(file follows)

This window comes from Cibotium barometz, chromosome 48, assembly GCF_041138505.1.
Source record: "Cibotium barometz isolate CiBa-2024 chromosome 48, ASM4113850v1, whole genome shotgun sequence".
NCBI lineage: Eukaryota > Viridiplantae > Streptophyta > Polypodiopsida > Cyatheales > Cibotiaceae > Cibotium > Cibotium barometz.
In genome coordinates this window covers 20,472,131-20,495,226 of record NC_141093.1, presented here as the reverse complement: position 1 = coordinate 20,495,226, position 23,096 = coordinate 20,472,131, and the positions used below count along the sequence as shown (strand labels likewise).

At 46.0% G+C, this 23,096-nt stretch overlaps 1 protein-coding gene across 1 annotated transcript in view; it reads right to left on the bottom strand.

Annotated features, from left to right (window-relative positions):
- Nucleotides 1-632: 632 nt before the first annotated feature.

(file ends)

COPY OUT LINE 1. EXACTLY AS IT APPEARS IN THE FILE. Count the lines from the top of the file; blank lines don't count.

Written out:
This window comes from Cibotium barometz, chromosome 48, assembly GCF_041138505.1.